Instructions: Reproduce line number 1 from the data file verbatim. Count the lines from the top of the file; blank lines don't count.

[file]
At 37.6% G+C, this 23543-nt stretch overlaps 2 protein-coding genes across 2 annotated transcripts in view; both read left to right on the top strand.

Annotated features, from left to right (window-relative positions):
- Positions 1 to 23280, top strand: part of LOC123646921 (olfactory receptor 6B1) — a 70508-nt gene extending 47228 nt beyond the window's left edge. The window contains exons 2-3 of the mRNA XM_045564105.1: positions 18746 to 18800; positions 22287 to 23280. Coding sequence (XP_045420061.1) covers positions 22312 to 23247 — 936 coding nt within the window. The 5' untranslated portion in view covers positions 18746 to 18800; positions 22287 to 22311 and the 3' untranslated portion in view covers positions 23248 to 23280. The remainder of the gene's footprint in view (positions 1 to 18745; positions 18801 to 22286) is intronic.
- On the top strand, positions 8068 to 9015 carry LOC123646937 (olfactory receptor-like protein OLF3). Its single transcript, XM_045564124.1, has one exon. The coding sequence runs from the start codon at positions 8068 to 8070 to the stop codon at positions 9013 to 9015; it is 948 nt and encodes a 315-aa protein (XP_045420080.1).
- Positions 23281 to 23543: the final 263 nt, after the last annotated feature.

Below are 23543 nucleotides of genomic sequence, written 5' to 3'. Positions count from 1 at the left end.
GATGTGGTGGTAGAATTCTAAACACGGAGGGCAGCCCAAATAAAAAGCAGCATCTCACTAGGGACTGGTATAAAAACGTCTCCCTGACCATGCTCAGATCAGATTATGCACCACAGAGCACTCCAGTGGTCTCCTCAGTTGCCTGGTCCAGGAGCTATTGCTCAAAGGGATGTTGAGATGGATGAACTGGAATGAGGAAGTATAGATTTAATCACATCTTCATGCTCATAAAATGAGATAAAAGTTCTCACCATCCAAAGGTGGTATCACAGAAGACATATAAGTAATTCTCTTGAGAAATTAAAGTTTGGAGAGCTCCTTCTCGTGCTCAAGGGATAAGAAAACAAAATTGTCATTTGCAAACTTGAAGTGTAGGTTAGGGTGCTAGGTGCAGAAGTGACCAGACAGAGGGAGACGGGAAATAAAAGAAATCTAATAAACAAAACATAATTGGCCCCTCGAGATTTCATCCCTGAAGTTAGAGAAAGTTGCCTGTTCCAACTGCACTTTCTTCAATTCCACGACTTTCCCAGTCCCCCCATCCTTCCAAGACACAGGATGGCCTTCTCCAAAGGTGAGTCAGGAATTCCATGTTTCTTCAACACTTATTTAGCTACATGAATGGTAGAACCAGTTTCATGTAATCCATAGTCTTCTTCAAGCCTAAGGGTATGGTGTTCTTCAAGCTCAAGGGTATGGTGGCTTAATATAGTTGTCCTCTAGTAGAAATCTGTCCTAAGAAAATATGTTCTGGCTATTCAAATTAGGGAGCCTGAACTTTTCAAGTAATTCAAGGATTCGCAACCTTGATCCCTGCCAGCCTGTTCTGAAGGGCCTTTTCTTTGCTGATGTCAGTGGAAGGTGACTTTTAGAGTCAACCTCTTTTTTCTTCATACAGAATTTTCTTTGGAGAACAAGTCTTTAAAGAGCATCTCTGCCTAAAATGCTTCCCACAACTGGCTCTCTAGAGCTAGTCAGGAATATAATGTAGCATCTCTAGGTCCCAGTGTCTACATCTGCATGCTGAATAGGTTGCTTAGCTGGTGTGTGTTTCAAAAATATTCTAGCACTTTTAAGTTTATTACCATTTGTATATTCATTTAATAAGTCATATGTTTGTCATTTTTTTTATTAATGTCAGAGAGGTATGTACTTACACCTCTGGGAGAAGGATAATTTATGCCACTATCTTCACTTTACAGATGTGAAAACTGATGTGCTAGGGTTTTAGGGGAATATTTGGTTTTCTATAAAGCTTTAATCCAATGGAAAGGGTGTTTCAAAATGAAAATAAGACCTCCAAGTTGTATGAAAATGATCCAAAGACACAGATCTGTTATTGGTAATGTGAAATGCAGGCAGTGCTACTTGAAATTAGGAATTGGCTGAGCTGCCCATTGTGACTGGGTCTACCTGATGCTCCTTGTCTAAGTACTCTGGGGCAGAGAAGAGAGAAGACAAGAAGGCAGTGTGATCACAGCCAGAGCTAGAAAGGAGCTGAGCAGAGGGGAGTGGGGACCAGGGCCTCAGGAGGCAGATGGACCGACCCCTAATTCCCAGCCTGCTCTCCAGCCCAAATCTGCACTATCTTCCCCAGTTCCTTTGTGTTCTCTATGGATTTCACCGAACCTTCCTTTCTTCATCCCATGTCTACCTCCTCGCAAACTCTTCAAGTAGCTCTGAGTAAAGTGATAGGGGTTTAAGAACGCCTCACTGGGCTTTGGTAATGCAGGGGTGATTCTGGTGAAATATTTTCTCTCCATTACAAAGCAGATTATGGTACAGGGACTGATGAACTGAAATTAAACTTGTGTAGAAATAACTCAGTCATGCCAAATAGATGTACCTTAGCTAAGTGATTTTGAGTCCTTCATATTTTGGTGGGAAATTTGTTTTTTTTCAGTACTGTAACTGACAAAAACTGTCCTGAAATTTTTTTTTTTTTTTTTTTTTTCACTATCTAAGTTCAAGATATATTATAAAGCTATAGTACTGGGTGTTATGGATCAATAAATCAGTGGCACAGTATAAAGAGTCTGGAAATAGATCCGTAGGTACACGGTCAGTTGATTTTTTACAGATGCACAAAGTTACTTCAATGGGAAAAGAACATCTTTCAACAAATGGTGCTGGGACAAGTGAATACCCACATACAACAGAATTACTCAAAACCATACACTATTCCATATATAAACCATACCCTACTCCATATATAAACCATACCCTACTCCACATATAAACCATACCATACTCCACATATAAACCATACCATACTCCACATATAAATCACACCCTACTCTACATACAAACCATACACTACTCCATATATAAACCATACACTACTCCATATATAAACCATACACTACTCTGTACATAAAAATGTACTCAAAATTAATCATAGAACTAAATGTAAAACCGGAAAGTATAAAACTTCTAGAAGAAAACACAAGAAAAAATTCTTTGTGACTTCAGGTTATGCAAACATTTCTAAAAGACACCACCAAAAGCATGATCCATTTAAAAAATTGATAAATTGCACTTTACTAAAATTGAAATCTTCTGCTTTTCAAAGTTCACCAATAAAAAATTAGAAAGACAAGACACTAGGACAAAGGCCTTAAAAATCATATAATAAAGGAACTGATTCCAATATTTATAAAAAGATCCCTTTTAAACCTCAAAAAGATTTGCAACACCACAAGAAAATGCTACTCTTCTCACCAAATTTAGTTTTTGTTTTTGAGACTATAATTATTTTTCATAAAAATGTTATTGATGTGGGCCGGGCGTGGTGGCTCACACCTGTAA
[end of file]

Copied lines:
At 37.6% G+C, this 23543-nt stretch overlaps 2 protein-coding genes across 2 annotated transcripts in view; both read left to right on the top strand.